Ghana's presidential election has been won by incumbent President John Mahama, the electoral commission has announced.
The commission said that Mr Mahama had won 50.7% against opposition leader Nana Akufo-Addo on 47.74%.
However, the opposition NPP says it will contest the result, accused the governing NDC party of conspiring with commission staff to fix Friday's poll.
President Mahama urged "all leaders of all political parties to respect the voice of the people".
"The voice of the people is the voice of God," he added.
Police in the capital Accra fired tear gas to disperse opposition protesters from outside the commission's offices.
Tanks guarded the electoral commission and roads around the offices were barricaded by police as the results were announced.
"Ladies and gentlemen, based on the results given, I declare John Dramani Mahama president-elect," electoral commission chief Kwadwo Afari-Gyan told journalists.
He said turnout had been about 80%.
Ghana, one of the world's fastest growing economies, is regarded as one of Africa's most stable democracies.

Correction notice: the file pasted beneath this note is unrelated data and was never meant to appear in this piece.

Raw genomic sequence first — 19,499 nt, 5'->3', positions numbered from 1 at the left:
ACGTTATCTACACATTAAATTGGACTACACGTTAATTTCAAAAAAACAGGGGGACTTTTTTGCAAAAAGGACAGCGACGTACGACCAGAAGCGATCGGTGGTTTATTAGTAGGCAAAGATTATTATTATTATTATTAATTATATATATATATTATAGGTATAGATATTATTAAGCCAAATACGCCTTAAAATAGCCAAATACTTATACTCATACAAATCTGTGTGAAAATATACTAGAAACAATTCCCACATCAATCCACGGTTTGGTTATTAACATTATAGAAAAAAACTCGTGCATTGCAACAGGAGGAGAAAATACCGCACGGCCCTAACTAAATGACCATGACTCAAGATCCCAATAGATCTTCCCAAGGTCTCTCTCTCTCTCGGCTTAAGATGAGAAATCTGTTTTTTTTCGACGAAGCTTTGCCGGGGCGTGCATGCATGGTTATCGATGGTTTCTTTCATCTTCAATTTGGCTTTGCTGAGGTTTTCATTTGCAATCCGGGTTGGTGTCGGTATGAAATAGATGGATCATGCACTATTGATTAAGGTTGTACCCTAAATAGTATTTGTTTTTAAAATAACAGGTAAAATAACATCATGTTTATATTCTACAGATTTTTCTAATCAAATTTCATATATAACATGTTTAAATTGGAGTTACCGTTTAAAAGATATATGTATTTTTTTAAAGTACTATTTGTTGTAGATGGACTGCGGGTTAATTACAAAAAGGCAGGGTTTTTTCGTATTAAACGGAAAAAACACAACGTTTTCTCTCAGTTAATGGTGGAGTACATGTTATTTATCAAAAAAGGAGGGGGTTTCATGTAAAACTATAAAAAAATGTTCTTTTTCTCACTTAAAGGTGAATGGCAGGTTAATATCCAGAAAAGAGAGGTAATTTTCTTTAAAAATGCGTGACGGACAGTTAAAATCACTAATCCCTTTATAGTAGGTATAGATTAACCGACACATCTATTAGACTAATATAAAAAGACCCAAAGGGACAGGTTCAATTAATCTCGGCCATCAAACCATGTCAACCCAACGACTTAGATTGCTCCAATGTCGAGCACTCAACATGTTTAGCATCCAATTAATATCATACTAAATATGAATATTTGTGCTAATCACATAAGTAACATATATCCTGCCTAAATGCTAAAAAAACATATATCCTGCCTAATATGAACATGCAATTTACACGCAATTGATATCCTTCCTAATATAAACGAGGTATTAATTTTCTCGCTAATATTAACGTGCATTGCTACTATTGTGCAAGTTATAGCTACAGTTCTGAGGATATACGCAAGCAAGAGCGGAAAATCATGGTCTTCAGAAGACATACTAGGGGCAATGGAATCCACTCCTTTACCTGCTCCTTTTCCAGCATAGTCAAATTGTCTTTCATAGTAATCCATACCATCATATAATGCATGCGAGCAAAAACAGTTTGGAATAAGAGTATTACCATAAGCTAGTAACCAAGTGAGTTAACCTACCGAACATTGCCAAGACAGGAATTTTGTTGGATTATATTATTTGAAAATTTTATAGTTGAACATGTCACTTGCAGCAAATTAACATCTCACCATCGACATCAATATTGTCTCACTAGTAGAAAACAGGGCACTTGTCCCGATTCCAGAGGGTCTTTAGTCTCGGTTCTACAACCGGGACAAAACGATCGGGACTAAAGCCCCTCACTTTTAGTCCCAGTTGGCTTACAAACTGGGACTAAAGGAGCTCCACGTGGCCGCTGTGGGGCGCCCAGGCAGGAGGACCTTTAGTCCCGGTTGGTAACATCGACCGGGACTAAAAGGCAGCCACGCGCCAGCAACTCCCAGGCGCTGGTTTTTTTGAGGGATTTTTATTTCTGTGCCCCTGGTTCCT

In a draft statement emailed to reporters on Sunday, the opposition said it would contest the results.
"This situation, if allowed to go unchallenged and uncorrected, would seriously damage the essence of the electoral process and the substance of democracy in Ghana," the NPP said.
"To accept this result is to discredit democracy in Ghana and, in the process, distort the process of democratisation in Africa. Therefore, the New Patriotic Party cannot accept the results of the presidential election as declared by the EC (election commission) this evening."
Earlier, the NPP said it had "enough concrete evidence" to prove that Mr Akufo-Addo had won the election.
"The ruling NDC conspired with certain EC staff in constituencies across the country to falsify the election results and thereby abuse the mandate of the people of Ghana," the party said.
"It was this planned, systematic stealing of votes at the collation level that was, thankfully, discovered in time."
The party cited discrepancies between initial tally sheets and the results reported in the media.
Mr Mahama's presidential adviser Tony Aidoo said there was no foundation for the allegations.
Mr Akufo-Addo lost the 2008 presidential poll by one percentage point, but accepted the result.
Glitches with a new finger-printing system meant that voting continued into Saturday in some parts of the country.
However, observers said the election had passed off largely peacefully.
Mr Mahama was Ghana's vice-president until the unexpected death of President John Atta Mills in July catapulted him into office.